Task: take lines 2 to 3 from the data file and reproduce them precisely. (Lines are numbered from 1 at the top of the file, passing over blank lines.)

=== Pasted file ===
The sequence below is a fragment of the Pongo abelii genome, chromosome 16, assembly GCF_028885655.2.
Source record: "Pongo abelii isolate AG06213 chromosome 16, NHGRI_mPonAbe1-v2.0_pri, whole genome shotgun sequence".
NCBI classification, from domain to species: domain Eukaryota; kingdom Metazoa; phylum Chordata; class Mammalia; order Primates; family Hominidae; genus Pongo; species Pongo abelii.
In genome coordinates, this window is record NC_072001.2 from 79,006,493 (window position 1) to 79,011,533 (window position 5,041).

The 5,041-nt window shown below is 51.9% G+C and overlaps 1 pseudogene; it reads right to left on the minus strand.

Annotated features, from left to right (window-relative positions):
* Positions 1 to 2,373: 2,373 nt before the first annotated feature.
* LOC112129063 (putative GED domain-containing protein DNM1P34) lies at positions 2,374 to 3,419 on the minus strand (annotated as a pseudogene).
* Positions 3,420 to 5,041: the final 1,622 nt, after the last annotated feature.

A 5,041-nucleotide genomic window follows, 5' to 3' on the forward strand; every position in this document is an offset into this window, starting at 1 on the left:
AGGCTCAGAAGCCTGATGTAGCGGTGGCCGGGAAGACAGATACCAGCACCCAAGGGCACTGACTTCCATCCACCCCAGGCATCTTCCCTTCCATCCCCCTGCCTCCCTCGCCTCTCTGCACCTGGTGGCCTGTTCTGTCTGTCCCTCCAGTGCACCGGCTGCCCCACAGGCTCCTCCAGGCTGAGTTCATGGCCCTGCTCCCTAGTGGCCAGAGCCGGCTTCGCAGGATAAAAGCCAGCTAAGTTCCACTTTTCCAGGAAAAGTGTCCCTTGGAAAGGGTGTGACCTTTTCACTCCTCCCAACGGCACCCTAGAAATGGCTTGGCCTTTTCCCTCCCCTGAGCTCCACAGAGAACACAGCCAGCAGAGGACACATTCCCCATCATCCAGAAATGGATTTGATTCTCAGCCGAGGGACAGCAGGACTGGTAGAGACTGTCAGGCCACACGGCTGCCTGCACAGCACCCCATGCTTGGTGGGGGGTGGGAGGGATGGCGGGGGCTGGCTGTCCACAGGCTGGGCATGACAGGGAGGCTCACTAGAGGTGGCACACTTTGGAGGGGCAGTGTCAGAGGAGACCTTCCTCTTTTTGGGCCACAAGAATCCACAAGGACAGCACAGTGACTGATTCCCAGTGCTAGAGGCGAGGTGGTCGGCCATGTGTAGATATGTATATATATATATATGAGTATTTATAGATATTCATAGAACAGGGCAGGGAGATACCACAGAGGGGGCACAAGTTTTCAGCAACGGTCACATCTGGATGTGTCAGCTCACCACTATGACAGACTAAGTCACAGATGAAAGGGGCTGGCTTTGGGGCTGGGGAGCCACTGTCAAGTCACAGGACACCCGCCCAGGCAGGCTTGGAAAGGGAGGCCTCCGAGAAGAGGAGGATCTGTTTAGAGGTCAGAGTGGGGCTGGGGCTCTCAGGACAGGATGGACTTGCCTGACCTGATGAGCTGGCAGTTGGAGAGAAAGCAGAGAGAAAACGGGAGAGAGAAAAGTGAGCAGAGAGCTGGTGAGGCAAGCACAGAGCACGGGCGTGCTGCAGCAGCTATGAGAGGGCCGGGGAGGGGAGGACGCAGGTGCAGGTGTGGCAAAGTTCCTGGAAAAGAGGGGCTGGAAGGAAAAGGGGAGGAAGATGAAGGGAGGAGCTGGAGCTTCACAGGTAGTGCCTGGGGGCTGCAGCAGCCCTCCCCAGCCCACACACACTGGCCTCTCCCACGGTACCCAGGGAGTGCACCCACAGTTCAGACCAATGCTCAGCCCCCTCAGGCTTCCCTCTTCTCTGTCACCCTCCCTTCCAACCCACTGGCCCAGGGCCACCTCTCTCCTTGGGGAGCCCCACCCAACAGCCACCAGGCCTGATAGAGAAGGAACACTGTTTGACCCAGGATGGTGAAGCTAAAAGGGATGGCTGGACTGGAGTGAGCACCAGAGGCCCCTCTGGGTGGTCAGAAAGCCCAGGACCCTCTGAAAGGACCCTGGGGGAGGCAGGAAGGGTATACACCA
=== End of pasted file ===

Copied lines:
Source record: "Pongo abelii isolate AG06213 chromosome 16, NHGRI_mPonAbe1-v2.0_pri, whole genome shotgun sequence".
NCBI classification, from domain to species: domain Eukaryota; kingdom Metazoa; phylum Chordata; class Mammalia; order Primates; family Hominidae; genus Pongo; species Pongo abelii.